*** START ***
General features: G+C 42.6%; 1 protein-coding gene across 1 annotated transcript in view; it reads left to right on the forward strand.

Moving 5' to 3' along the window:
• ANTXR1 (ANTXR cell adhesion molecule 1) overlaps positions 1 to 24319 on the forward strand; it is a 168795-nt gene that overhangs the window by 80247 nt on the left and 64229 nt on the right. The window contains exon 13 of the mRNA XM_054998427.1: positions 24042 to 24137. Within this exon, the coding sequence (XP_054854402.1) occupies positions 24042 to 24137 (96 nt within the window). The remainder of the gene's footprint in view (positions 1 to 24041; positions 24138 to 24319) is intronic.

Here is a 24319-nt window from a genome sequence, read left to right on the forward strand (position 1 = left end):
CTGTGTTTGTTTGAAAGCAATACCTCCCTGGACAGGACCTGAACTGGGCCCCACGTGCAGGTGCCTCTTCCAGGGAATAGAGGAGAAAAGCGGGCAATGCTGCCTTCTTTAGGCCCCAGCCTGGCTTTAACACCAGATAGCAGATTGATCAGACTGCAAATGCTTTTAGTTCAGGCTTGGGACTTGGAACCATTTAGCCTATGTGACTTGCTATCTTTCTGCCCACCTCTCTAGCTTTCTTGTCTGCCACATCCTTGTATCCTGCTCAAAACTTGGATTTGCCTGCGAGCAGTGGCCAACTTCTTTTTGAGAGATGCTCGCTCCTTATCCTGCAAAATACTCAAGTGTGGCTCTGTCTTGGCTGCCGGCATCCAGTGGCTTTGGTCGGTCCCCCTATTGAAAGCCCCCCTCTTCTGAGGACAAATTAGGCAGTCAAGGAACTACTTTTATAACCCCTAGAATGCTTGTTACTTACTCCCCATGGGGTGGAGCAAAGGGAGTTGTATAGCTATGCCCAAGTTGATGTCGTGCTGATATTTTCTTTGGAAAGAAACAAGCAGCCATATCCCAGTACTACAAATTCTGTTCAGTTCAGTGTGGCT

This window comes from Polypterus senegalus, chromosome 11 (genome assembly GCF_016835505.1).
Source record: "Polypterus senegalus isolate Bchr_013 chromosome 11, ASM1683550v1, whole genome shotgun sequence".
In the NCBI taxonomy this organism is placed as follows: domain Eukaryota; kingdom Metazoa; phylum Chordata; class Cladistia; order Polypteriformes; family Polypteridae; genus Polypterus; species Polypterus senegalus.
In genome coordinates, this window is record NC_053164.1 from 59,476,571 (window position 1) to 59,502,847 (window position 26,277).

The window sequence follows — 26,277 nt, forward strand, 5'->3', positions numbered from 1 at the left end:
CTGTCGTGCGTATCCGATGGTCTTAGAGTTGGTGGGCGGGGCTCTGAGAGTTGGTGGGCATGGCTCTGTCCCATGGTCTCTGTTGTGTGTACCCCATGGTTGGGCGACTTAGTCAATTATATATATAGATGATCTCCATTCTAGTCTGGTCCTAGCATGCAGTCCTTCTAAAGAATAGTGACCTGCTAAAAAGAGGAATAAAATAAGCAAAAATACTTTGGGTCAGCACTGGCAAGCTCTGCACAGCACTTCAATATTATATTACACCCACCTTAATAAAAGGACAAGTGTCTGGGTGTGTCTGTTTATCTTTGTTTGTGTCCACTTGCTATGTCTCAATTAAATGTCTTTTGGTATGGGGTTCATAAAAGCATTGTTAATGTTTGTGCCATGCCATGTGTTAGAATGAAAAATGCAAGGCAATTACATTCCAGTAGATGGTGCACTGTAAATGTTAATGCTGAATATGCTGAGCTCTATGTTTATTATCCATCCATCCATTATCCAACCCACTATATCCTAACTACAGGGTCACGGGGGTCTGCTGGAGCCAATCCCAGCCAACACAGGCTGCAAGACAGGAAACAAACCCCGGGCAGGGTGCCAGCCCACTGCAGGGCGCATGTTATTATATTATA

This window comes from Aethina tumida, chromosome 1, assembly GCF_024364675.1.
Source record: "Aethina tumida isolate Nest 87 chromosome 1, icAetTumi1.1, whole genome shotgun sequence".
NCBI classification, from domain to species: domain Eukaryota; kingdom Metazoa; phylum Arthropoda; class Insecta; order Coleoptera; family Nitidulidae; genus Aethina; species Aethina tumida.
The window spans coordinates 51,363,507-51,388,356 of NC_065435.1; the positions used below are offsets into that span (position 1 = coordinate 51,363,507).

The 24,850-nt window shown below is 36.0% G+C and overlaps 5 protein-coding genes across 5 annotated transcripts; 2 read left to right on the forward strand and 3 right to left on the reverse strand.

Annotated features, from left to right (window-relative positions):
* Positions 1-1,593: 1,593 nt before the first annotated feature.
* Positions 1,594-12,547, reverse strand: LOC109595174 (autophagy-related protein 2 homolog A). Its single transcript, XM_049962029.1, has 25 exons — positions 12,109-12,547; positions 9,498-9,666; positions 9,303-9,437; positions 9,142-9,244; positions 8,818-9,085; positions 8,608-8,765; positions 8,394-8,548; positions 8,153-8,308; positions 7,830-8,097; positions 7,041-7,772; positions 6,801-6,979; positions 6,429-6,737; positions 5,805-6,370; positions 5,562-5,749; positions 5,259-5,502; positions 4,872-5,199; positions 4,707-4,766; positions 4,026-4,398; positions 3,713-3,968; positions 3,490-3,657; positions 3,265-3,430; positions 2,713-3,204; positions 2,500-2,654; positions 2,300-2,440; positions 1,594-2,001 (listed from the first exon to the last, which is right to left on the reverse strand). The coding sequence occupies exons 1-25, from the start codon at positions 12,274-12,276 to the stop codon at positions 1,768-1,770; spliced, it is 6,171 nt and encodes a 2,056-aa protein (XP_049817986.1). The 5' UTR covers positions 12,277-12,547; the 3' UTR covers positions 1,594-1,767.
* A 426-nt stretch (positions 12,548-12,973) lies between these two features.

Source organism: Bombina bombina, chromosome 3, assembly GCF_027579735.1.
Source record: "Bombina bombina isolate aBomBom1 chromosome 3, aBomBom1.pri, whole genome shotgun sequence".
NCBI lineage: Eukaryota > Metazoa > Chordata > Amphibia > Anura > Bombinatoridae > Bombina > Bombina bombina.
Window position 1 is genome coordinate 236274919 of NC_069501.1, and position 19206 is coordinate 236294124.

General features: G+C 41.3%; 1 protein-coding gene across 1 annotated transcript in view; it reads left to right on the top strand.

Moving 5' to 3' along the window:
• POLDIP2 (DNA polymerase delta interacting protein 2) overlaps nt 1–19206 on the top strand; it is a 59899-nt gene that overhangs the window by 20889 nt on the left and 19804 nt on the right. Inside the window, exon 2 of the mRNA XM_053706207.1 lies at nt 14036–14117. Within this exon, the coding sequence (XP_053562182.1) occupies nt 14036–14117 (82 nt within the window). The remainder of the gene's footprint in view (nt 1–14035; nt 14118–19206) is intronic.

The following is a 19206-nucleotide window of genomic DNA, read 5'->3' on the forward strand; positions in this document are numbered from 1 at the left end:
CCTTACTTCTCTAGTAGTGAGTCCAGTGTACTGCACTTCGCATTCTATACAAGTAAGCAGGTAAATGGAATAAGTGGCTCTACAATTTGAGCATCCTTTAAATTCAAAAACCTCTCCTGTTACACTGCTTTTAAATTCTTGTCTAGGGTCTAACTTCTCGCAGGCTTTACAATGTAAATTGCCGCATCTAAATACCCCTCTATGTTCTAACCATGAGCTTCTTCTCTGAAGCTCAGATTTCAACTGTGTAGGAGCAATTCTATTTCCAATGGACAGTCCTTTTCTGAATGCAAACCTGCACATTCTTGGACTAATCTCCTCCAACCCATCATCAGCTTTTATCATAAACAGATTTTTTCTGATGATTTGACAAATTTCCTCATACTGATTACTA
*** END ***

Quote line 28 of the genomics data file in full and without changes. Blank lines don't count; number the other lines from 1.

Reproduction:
The following is a 19206-nucleotide window of genomic DNA, read 5'->3' on the forward strand; positions in this document are numbered from 1 at the left end: